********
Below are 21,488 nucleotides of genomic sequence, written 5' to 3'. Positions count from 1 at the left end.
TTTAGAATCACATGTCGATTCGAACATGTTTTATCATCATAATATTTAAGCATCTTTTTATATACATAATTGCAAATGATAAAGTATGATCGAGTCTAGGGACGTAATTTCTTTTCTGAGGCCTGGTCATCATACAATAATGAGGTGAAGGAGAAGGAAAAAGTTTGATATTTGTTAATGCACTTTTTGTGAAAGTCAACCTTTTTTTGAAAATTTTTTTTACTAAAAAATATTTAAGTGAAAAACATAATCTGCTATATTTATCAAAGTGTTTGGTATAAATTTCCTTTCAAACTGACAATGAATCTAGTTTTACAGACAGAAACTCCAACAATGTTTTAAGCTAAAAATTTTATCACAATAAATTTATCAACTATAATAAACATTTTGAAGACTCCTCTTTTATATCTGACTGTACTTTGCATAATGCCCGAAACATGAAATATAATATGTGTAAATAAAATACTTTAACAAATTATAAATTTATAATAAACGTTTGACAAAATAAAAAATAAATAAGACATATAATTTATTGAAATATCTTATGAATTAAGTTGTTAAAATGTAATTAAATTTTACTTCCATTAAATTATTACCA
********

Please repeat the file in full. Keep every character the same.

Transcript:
Below are 21,488 nucleotides of genomic sequence, written 5' to 3'. Positions count from 1 at the left end.
TTTAGAATCACATGTCGATTCGAACATGTTTTATCATCATAATATTTAAGCATCTTTTTATATACATAATTGCAAATGATAAAGTATGATCGAGTCTAGGGACGTAATTTCTTTTCTGAGGCCTGGTCATCATACAATAATGAGGTGAAGGAGAAGGAAAAAGTTTGATATTTGTTAATGCACTTTTTGTGAAAGTCAACCTTTTTTTGAAAATTTTTTTTACTAAAAAATATTTAAGTGAAAAACATAATCTGCTATATTTATCAAAGTGTTTGGTATAAATTTCCTTTCAAACTGACAATGAATCTAGTTTTACAGACAGAAACTCCAACAATGTTTTAAGCTAAAAATTTTATCACAATAAATTTATCAACTATAATAAACATTTTGAAGACTCCTCTTTTATATCTGACTGTACTTTGCATAATGCCCGAAACATGAAATATAATATGTGTAAATAAAATACTTTAACAAATTATAAATTTATAATAAACGTTTGACAAAATAAAAAATAAATAAGACATATAATTTATTGAAATATCTTATGAATTAAGTTGTTAAAATGTAATTAAATTTTACTTCCATTAAATTATTACCA